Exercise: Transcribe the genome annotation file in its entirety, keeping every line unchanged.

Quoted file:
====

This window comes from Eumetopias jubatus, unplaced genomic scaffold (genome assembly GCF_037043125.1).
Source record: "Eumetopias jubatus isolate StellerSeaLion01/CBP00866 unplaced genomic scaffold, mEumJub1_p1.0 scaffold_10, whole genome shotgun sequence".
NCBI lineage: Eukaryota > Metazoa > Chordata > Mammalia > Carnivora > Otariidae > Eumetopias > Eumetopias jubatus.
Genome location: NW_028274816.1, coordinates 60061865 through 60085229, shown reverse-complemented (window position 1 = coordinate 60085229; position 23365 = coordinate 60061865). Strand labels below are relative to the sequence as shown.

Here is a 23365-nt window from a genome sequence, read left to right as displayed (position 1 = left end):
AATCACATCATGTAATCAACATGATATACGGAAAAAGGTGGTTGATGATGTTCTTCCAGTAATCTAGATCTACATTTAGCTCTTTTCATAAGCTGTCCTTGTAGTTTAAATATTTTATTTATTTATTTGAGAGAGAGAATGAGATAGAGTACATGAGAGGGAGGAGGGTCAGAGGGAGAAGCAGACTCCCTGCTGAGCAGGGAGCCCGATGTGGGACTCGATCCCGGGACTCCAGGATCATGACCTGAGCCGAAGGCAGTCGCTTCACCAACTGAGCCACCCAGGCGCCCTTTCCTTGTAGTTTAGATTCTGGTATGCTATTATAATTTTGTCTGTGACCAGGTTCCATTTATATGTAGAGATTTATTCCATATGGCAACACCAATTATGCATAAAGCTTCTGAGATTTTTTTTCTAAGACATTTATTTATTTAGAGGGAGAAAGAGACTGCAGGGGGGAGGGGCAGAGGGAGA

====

This window comes from Eumetopias jubatus, unplaced genomic scaffold (genome assembly GCF_037043125.1).
Source record: "Eumetopias jubatus isolate StellerSeaLion01/CBP00866 unplaced genomic scaffold, mEumJub1_p1.0 scaffold_10, whole genome shotgun sequence".
NCBI lineage: Eukaryota > Metazoa > Chordata > Mammalia > Carnivora > Otariidae > Eumetopias > Eumetopias jubatus.
Genome location: NW_028274816.1, coordinates 60061865 through 60085229, shown reverse-complemented (window position 1 = coordinate 60085229; position 23365 = coordinate 60061865). Strand labels below are relative to the sequence as shown.

Here is a 23365-nt window from a genome sequence, read left to right as displayed (position 1 = left end):
AATCACATCATGTAATCAACATGATATACGGAAAAAGGTGGTTGATGATGTTCTTCCAGTAATCTAGATCTACATTTAGCTCTTTTCATAAGCTGTCCTTGTAGTTTAAATATTTTATTTATTTATTTGAGAGAGAGAATGAGATAGAGTACATGAGAGGGAGGAGGGTCAGAGGGAGAAGCAGACTCCCTGCTGAGCAGGGAGCCCGATGTGGGACTCGATCCCGGGACTCCAGGATCATGACCTGAGCCGAAGGCAGTCGCTTCACCAACTGAGCCACCCAGGCGCCCTTTCCTTGTAGTTTAGATTCTGGTATGCTATTATAATTTTGTCTGTGACCAGGTTCCATTTATATGTAGAGATTTATTCCATATGGCAACACCAATTATGCATAAAGCTTCTGAGATTTTTTTTCTAAGACATTTATTTATTTAGAGGGAGAAAGAGACTGCAGGGGGGAGGGGCAGAGGGAGA